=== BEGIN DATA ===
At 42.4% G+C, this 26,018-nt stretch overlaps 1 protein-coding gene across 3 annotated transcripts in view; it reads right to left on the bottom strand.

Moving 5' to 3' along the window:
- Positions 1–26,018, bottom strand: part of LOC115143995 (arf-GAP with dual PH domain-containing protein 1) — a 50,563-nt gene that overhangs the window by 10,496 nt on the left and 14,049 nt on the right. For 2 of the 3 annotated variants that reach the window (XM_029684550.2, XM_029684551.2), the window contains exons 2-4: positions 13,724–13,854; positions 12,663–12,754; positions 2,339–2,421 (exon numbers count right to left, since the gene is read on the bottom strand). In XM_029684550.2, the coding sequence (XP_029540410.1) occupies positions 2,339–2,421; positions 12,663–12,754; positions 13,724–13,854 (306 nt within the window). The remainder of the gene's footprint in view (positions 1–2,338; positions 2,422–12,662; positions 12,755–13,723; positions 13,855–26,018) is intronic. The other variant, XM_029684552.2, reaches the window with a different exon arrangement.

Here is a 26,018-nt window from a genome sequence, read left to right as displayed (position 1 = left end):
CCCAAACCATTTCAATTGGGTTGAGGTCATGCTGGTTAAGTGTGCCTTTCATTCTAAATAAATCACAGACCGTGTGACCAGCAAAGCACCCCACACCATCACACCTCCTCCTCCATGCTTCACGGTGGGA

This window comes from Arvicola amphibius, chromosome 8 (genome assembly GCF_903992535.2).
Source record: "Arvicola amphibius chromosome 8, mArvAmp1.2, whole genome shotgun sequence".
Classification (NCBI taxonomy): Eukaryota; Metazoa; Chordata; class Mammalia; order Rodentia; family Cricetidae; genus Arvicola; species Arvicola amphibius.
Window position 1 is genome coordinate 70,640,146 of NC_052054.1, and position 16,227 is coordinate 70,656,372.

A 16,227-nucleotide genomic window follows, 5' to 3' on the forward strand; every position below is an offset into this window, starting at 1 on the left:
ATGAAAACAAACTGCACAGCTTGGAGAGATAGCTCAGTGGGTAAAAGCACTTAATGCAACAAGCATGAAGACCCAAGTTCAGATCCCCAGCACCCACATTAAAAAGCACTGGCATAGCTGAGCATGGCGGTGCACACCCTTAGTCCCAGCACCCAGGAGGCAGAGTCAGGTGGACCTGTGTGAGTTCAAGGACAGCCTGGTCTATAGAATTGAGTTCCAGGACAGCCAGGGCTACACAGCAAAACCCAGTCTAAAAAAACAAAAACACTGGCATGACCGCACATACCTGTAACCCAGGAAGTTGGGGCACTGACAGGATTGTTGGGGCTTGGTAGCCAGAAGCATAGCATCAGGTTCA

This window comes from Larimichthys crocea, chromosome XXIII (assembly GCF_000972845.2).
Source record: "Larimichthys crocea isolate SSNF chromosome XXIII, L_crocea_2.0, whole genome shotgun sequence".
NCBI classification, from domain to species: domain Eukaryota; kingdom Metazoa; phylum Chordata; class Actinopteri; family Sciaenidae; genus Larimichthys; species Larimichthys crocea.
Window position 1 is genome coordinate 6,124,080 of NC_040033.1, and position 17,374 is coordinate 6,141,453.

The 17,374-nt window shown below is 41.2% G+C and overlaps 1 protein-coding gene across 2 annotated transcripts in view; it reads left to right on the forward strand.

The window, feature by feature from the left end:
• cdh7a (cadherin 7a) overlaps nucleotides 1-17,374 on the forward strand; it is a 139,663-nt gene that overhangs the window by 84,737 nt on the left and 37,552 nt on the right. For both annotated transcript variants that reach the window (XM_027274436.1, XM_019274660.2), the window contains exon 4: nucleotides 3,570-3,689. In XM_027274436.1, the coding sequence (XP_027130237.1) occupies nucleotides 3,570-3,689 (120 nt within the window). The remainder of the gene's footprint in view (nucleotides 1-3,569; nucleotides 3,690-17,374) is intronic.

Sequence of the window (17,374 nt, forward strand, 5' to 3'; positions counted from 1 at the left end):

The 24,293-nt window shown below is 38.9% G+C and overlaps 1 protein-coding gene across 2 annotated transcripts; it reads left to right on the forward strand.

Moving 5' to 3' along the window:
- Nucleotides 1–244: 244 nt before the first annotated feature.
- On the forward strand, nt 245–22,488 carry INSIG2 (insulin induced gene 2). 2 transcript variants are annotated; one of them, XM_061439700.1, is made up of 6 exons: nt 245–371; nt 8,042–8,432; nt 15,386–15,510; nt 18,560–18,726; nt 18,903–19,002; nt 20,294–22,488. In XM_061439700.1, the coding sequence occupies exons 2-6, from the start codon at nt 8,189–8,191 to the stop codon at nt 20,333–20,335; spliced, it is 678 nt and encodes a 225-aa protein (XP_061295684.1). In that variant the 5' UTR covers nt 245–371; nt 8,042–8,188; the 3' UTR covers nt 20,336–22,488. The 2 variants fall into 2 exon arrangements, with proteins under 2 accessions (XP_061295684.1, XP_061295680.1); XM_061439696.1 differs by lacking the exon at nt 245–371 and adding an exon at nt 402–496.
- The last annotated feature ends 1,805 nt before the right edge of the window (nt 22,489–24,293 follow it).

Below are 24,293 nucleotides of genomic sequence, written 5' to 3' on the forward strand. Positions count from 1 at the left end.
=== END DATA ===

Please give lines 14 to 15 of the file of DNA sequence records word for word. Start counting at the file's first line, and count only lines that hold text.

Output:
NCBI classification, from domain to species: domain Eukaryota; kingdom Metazoa; phylum Chordata; class Actinopteri; family Sciaenidae; genus Larimichthys; species Larimichthys crocea.
Window position 1 is genome coordinate 6,124,080 of NC_040033.1, and position 17,374 is coordinate 6,141,453.